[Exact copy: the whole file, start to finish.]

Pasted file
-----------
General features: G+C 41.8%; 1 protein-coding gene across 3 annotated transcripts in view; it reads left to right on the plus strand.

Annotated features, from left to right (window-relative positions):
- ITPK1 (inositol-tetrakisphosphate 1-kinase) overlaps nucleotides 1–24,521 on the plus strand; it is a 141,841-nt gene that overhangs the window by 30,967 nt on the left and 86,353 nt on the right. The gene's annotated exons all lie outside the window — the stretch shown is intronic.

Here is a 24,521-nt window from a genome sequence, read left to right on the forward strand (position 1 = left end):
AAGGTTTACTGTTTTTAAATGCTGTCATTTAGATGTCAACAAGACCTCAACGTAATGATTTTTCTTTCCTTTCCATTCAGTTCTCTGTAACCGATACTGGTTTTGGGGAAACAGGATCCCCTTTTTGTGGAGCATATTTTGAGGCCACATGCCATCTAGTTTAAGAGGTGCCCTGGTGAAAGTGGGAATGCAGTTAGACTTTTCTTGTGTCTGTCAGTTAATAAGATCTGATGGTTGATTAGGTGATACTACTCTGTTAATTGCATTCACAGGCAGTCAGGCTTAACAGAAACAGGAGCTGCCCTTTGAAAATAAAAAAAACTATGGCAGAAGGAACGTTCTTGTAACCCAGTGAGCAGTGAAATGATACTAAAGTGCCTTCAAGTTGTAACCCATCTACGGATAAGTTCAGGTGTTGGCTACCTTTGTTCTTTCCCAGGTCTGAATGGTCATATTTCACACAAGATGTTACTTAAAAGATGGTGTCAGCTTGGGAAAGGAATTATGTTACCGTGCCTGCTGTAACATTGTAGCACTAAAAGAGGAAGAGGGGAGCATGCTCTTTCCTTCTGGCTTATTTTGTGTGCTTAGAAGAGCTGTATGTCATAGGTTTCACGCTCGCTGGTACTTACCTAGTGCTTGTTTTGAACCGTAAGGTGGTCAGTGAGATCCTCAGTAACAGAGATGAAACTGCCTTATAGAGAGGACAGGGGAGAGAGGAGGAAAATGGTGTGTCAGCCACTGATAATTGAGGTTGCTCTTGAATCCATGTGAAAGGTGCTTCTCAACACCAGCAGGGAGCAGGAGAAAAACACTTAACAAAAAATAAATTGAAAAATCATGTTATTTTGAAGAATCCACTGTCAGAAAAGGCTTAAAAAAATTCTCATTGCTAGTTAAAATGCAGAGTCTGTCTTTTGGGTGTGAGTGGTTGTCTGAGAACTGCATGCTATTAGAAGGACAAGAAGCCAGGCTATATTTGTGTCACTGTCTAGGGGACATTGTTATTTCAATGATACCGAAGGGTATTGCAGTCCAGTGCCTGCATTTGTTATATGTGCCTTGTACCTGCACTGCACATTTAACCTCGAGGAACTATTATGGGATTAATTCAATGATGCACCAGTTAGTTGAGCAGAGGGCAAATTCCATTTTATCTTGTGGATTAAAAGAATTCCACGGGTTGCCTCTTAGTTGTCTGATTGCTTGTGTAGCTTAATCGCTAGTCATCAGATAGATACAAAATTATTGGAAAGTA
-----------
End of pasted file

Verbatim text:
General features: G+C 41.8%; 1 protein-coding gene across 3 annotated transcripts in view; it reads left to right on the plus strand.

Annotated features, from left to right (window-relative positions):
- ITPK1 (inositol-tetrakisphosphate 1-kinase) overlaps nucleotides 1–24,521 on the plus strand; it is a 141,841-nt gene that overhangs the window by 30,967 nt on the left and 86,353 nt on the right. The gene's annotated exons all lie outside the window — the stretch shown is intronic.

Here is a 24,521-nt window from a genome sequence, read left to right on the forward strand (position 1 = left end):
AAGGTTTACTGTTTTTAAATGCTGTCATTTAGATGTCAACAAGACCTCAACGTAATGATTTTTCTTTCCTTTCCATTCAGTTCTCTGTAACCGATACTGGTTTTGGGGAAACAGGATCCCCTTTTTGTGGAGCATATTTTGAGGCCACATGCCATCTAGTTTAAGAGGTGCCCTGGTGAAAGTGGGAATGCAGTTAGACTTTTCTTGTGTCTGTCAGTTAATAAGATCTGATGGTTGATTAGGTGATACTACTCTGTTAATTGCATTCACAGGCAGTCAGGCTTAACAGAAACAGGAGCTGCCCTTTGAAAATAAAAAAAACTATGGCAGAAGGAACGTTCTTGTAACCCAGTGAGCAGTGAAATGATACTAAAGTGCCTTCAAGTTGTAACCCATCTACGGATAAGTTCAGGTGTTGGCTACCTTTGTTCTTTCCCAGGTCTGAATGGTCATATTTCACACAAGATGTTACTTAAAAGATGGTGTCAGCTTGGGAAAGGAATTATGTTACCGTGCCTGCTGTAACATTGTAGCACTAAAAGAGGAAGAGGGGAGCATGCTCTTTCCTTCTGGCTTATTTTGTGTGCTTAGAAGAGCTGTATGTCATAGGTTTCACGCTCGCTGGTACTTACCTAGTGCTTGTTTTGAACCGTAAGGTGGTCAGTGAGATCCTCAGTAACAGAGATGAAACTGCCTTATAGAGAGGACAGGGGAGAGAGGAGGAAAATGGTGTGTCAGCCACTGATAATTGAGGTTGCTCTTGAATCCATGTGAAAGGTGCTTCTCAACACCAGCAGGGAGCAGGAGAAAAACACTTAACAAAAAATAAATTGAAAAATCATGTTATTTTGAAGAATCCACTGTCAGAAAAGGCTTAAAAAAATTCTCATTGCTAGTTAAAATGCAGAGTCTGTCTTTTGGGTGTGAGTGGTTGTCTGAGAACTGCATGCTATTAGAAGGACAAGAAGCCAGGCTATATTTGTGTCACTGTCTAGGGGACATTGTTATTTCAATGATACCGAAGGGTATTGCAGTCCAGTGCCTGCATTTGTTATATGTGCCTTGTACCTGCACTGCACATTTAACCTCGAGGAACTATTATGGGATTAATTCAATGATGCACCAGTTAGTTGAGCAGAGGGCAAATTCCATTTTATCTTGTGGATTAAAAGAATTCCACGGGTTGCCTCTTAGTTGTCTGATTGCTTGTGTAGCTTAATCGCTAGTCATCAGATAGATACAAAATTATTGGAAAGTA